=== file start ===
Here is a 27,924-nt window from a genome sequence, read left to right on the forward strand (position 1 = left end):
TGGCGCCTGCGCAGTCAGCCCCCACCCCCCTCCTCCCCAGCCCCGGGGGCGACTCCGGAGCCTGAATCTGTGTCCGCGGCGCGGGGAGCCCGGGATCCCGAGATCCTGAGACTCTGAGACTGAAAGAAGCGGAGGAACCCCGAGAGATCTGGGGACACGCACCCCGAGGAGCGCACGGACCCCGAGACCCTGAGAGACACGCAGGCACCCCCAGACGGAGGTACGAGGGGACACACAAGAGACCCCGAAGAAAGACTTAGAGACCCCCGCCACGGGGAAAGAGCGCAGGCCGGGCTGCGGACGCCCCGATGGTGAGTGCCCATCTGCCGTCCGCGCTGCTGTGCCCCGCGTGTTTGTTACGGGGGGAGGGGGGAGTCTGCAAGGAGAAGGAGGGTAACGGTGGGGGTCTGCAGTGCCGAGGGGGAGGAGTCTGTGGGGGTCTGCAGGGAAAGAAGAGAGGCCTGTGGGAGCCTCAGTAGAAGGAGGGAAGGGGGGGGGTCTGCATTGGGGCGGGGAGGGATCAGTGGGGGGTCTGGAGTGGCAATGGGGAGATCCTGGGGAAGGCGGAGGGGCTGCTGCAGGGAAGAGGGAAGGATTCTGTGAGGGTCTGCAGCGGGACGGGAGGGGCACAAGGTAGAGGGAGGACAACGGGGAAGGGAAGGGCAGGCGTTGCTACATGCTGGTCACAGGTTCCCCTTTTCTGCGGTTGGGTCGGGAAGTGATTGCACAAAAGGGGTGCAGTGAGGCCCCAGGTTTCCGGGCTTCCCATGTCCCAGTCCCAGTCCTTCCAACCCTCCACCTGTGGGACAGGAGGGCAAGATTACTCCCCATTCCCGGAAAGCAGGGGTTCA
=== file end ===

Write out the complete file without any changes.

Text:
Here is a 27,924-nt window from a genome sequence, read left to right on the forward strand (position 1 = left end):
TGGCGCCTGCGCAGTCAGCCCCCACCCCCCTCCTCCCCAGCCCCGGGGGCGACTCCGGAGCCTGAATCTGTGTCCGCGGCGCGGGGAGCCCGGGATCCCGAGATCCTGAGACTCTGAGACTGAAAGAAGCGGAGGAACCCCGAGAGATCTGGGGACACGCACCCCGAGGAGCGCACGGACCCCGAGACCCTGAGAGACACGCAGGCACCCCCAGACGGAGGTACGAGGGGACACACAAGAGACCCCGAAGAAAGACTTAGAGACCCCCGCCACGGGGAAAGAGCGCAGGCCGGGCTGCGGACGCCCCGATGGTGAGTGCCCATCTGCCGTCCGCGCTGCTGTGCCCCGCGTGTTTGTTACGGGGGGAGGGGGGAGTCTGCAAGGAGAAGGAGGGTAACGGTGGGGGTCTGCAGTGCCGAGGGGGAGGAGTCTGTGGGGGTCTGCAGGGAAAGAAGAGAGGCCTGTGGGAGCCTCAGTAGAAGGAGGGAAGGGGGGGGGTCTGCATTGGGGCGGGGAGGGATCAGTGGGGGGTCTGGAGTGGCAATGGGGAGATCCTGGGGAAGGCGGAGGGGCTGCTGCAGGGAAGAGGGAAGGATTCTGTGAGGGTCTGCAGCGGGACGGGAGGGGCACAAGGTAGAGGGAGGACAACGGGGAAGGGAAGGGCAGGCGTTGCTACATGCTGGTCACAGGTTCCCCTTTTCTGCGGTTGGGTCGGGAAGTGATTGCACAAAAGGGGTGCAGTGAGGCCCCAGGTTTCCGGGCTTCCCATGTCCCAGTCCCAGTCCTTCCAACCCTCCACCTGTGGGACAGGAGGGCAAGATTACTCCCCATTCCCGGAAAGCAGGGGTTCA